"Horizontal mergers with free-entry: why cost efficiencies may be a weak defense and asset sales a poor remedy"
JEL codes: L1, L4
Keywords: mergers, entry, efficiencies, asset sales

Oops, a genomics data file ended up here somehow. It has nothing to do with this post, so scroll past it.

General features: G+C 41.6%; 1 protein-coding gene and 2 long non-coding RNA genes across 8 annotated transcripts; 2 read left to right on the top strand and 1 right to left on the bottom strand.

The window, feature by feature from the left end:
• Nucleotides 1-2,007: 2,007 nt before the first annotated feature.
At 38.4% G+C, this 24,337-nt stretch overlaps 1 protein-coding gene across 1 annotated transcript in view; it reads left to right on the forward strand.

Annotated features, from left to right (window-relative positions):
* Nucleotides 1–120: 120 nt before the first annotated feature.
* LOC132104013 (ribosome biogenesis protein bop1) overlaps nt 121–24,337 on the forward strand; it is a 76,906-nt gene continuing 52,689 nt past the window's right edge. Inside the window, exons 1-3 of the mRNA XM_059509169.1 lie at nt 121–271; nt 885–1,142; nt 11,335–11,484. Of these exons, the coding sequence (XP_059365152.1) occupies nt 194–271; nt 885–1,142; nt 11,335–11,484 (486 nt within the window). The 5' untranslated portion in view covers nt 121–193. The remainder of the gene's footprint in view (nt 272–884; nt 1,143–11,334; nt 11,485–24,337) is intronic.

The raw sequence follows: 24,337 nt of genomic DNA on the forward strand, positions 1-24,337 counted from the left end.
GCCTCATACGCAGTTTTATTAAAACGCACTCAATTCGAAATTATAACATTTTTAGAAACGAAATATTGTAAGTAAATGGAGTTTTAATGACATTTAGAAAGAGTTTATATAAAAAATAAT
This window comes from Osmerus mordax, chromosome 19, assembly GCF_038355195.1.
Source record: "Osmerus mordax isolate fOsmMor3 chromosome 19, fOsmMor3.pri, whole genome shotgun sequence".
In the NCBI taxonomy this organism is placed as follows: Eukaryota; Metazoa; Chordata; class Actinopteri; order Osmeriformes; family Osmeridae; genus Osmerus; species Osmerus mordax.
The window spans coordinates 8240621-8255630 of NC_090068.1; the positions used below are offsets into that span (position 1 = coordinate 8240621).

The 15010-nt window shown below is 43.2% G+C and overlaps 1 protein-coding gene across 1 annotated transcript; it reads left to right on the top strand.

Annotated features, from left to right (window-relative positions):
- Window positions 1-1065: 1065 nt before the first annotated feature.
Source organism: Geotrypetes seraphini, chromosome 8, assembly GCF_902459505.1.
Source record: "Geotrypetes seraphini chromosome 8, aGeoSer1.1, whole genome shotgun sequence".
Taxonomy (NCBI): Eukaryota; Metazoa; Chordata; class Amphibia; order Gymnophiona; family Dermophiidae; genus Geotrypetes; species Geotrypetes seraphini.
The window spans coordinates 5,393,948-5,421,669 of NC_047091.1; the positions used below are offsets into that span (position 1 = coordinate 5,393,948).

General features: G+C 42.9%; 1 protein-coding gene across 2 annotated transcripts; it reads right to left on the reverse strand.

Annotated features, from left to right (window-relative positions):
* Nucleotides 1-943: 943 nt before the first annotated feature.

Abstract: I analyze the effects of a merger between two firms in a spatially differentiated oligopoly. I make the crucial assumption that the industry is at a free-entry equilibrium both before and after the merger. I show that cost efficiencies (in the form of lower marginal cost) decrease the likelihood of entry, and thus benefit consumers less than if entry conditions were exogenously given. Likewise, by selling assets (stores) to potential rivals, merging firms effectively 'buy them off,' that is, dissuade them from opening new stores, an effect that may be detrimental to consumers.